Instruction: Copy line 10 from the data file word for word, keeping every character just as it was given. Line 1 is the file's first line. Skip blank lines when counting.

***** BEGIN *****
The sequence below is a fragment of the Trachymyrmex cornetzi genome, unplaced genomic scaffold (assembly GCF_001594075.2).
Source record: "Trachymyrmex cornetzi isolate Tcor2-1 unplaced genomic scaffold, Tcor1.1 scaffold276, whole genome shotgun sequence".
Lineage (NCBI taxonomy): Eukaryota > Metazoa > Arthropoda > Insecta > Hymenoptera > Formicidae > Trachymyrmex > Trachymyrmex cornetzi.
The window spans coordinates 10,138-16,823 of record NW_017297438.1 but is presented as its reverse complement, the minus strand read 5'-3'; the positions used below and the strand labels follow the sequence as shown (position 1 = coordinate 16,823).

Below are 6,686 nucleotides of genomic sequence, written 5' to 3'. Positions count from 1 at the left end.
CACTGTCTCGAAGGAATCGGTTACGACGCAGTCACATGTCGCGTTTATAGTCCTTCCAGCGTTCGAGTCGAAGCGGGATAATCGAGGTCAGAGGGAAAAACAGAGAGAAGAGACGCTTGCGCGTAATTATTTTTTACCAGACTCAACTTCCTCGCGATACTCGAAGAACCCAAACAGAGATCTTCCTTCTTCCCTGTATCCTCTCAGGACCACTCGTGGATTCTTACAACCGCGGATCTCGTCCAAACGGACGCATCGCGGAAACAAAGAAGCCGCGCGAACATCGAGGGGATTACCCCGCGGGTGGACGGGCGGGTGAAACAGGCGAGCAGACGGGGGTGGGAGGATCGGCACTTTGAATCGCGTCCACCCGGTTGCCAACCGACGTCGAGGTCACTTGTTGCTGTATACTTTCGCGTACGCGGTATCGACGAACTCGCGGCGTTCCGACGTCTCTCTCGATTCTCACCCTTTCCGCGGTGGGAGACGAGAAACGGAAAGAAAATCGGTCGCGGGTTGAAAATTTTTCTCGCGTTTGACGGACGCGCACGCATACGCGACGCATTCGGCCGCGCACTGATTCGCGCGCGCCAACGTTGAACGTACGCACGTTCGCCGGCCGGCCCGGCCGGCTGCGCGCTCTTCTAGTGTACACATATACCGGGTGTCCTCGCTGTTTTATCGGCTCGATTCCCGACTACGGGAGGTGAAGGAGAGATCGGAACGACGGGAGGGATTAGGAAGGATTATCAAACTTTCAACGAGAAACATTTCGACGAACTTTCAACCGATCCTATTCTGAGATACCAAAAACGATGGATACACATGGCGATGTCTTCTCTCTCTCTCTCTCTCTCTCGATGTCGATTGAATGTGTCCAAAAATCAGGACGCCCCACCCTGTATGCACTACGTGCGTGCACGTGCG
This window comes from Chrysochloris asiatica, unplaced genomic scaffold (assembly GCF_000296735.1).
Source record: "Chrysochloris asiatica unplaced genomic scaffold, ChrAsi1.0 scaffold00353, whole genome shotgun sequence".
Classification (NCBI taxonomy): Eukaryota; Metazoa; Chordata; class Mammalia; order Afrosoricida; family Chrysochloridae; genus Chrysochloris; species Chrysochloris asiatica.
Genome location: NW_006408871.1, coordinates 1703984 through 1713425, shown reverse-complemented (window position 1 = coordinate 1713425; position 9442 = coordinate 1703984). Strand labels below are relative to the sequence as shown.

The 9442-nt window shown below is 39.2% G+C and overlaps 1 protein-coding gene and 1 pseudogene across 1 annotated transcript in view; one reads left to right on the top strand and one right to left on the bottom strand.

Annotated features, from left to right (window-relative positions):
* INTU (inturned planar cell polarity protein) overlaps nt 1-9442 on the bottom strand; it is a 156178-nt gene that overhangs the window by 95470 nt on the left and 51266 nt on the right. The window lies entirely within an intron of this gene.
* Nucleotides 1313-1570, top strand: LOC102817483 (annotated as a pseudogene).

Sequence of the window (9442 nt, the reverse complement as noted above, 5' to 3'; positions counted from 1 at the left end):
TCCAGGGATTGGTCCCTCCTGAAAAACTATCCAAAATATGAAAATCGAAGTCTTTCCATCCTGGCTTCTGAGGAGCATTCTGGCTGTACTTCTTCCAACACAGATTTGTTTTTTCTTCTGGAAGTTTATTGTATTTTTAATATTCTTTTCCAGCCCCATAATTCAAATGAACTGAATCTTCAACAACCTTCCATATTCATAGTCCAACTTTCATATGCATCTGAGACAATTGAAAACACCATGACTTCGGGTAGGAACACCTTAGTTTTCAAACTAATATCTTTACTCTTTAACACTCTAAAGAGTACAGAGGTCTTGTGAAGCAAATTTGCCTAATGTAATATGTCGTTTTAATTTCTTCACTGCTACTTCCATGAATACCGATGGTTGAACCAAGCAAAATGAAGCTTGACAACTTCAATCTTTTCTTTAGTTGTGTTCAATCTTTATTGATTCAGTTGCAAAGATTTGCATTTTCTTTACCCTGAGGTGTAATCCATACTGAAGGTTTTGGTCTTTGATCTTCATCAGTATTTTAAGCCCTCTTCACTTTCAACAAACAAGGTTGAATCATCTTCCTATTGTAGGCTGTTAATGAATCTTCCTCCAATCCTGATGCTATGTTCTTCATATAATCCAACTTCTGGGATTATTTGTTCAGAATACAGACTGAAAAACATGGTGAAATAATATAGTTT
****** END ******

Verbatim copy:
Genome location: NW_006408871.1, coordinates 1703984 through 1713425, shown reverse-complemented (window position 1 = coordinate 1713425; position 9442 = coordinate 1703984). Strand labels below are relative to the sequence as shown.